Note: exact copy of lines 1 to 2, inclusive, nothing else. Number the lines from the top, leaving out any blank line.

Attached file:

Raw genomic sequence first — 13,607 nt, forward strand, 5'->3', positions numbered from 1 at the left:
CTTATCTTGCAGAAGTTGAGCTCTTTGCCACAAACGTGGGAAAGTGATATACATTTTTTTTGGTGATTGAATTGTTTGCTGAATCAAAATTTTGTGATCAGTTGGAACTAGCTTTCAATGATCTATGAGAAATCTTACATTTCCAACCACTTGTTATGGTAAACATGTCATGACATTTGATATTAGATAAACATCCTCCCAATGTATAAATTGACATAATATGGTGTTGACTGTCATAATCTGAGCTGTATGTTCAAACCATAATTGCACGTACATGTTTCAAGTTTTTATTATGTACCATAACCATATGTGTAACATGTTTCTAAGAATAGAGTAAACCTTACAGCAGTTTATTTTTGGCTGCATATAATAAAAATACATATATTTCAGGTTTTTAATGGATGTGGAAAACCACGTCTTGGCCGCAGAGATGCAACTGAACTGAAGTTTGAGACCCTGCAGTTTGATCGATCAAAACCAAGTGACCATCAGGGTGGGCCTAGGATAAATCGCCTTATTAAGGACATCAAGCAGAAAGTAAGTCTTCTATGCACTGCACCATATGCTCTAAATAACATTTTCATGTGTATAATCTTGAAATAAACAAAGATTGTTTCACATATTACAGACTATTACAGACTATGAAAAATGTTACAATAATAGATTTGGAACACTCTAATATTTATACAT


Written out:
Raw genomic sequence first — 13,607 nt, forward strand, 5'->3', positions numbered from 1 at the left:
CTTATCTTGCAGAAGTTGAGCTCTTTGCCACAAACGTGGGAAAGTGATATACATTTTTTTTGGTGATTGAATTGTTTGCTGAATCAAAATTTTGTGATCAGTTGGAACTAGCTTTCAATGATCTATGAGAAATCTTACATTTCCAACCACTTGTTATGGTAAACATGTCATGACATTTGATATTAGATAAACATCCTCCCAATGTATAAATTGACATAATATGGTGTTGACTGTCATAATCTGAGCTGTATGTTCAAACCATAATTGCACGTACATGTTTCAAGTTTTTATTATGTACCATAACCATATGTGTAACATGTTTCTAAGAATAGAGTAAACCTTACAGCAGTTTATTTTTGGCTGCATATAATAAAAATACATATATTTCAGGTTTTTAATGGATGTGGAAAACCACGTCTTGGCCGCAGAGATGCAACTGAACTGAAGTTTGAGACCCTGCAGTTTGATCGATCAAAACCAAGTGACCATCAGGGTGGGCCTAGGATAAATCGCCTTATTAAGGACATCAAGCAGAAAGTAAGTCTTCTATGCACTGCACCATATGCTCTAAATAACATTTTCATGTGTATAATCTTGAAATAAACAAAGATTGTTTCACATATTACAGACTATTACAGACTATGAAAAATGTTACAATAATAGATTTGGAACACTCTAATATTTATACAT